6. A spray gun comprising a body memher, a liquid nozzle projecting forwardly from the body member and smaller in diameter than the adjacent part of the body member, the liquid nozzle having a forwardly tapering frnstro-conical portion and a cylindrical outlet part'extending forwardly from the said portion and having a bore coaxial with the said portion and part; an air nozzle having a forwardly tapering bore tapered to fit upon the frustro-conical portion of the liquid nozzle and having coaxial therewith an outlet bore larger in diameter than the outlet part of the liquid nozzle and housing the said part, the air nozzle also having coaxial with its outlet bore a peripheral and forwardly tapering frustro-conical wall; a retaining collar having a contracted forward end tapered on its rear face to fit the said wall. and having another portion freely housing the air nozzle to provide an air space therebetWeen, the body member having an air supply passage leading to the said space, the air nozzle having ports connecting the said space with its'outlet bore and also having a pair of diametrically opposite passages extending to the front of that nozzle from the said space and directed toward a common point disposed on the axis of the air nozzle forwardly of that nozzle; and securing means operatively interposed between the collar and the body member, the said means being arranged to permit a relative rocking and shifting of the collar and body member so as to allow a'tight interfitting of the tapering air nozzle portions with the tapering portions of the liquid nozzle and collar.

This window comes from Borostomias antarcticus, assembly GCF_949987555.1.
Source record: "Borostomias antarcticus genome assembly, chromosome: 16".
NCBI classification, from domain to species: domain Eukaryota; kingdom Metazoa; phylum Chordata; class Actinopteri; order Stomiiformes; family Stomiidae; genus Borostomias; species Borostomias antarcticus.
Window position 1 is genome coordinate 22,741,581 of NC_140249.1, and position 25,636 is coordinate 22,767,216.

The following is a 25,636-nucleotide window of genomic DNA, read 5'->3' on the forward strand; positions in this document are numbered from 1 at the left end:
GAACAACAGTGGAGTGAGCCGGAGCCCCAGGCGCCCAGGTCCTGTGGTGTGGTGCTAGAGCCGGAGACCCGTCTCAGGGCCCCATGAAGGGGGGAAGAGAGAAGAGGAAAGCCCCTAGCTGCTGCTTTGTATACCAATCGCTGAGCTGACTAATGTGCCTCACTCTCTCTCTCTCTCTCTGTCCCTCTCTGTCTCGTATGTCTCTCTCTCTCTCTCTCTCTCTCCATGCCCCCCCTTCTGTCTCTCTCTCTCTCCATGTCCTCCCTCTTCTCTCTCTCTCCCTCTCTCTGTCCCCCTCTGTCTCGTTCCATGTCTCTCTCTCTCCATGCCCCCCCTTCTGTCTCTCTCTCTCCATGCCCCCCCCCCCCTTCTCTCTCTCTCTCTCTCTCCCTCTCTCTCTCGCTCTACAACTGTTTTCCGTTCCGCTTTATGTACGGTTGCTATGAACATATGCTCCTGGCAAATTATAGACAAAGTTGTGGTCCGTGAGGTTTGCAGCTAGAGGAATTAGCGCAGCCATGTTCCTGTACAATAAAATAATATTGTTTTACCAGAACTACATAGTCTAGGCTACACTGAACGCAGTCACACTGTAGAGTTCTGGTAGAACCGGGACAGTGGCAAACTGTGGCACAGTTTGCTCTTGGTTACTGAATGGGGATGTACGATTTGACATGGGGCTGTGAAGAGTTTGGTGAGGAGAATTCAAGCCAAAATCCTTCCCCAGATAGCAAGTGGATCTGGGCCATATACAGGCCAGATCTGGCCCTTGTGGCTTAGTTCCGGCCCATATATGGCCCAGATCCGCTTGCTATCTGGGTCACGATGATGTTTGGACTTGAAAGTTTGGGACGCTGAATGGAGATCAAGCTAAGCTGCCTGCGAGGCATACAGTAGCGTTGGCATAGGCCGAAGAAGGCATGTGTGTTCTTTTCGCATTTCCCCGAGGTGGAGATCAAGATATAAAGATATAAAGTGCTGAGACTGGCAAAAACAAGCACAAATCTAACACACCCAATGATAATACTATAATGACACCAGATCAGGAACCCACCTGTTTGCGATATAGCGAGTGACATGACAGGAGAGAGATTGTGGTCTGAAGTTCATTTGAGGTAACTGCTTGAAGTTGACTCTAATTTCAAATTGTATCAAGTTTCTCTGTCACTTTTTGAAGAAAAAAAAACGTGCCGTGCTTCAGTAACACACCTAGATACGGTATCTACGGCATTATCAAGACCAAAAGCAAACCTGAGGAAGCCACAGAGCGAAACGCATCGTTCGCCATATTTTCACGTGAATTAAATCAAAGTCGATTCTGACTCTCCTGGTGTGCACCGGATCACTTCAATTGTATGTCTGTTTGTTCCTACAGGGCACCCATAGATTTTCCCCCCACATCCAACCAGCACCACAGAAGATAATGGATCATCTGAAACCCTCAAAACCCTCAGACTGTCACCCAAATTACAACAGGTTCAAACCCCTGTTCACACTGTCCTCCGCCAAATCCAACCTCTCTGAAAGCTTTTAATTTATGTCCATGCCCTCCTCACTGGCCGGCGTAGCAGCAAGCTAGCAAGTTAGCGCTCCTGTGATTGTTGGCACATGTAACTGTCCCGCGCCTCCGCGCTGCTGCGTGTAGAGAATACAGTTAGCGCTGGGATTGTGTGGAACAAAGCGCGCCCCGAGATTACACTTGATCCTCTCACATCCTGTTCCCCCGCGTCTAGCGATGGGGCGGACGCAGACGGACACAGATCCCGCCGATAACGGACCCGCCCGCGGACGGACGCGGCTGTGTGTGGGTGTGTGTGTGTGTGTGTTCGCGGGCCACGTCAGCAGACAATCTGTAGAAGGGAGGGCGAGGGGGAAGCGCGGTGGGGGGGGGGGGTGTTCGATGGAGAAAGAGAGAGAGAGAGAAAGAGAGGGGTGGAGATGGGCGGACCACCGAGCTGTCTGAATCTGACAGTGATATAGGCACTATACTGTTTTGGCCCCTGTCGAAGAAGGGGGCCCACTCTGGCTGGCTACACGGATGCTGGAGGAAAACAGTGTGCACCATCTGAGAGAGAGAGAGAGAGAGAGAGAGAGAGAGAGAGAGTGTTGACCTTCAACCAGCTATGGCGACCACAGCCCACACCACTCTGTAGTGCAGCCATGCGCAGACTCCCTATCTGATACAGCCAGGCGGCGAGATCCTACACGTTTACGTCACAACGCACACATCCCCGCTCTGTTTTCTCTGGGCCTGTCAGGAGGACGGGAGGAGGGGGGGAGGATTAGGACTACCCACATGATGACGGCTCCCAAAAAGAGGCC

Signed at Chicago, Illinois, September 1nd, 1926.


Referenced by
Citing PatentFiling datePublication dateApplicantTitle
US4407450 *Oct 30, 1980Oct 4, 1983Chegolya Alexandr SMethod of aerodynamic production of liquid and solid disperse aerosols
US6170760Jan 25, 1999Jan 9, 2001Precision Valve & Automation, Inc.Compact spray valve
US6523757Nov 2, 2000Feb 25, 2003Precision Valve & Automation, Inc.Compact spray valve
US7028867 *Oct 30, 2003Apr 18, 2006Nordson CorporationConformal coating applicator and method
US7422772Jan 12, 2006Sep 9, 2008Nordson CorporationConformal coating applicator and method
US20050095365 *Oct 30, 2003May 5, 2005Howard AcumConformal coating applicator and method
EP0589075A1 *Sep 22, 1992Mar 30, 1994Mattson Spray Equipment, Inc.Air directing ring for fluid spray gun air cap
EP0654305A1 *Oct 25, 1994May 24, 1995Itw LimitedAn improved spray nozzle
WO2002074446A1 *Feb 28, 2002Sep 26, 2002Düsen-Schlick GmbHExternal mixing nozzle
U.S. Classification239/300
International ClassificationB05B7/02, B05B7/06, B05B7/08
Cooperative ClassificationB05B7/066, B05B7/0815
European ClassificationB05B7/08A1, B05B7/06C3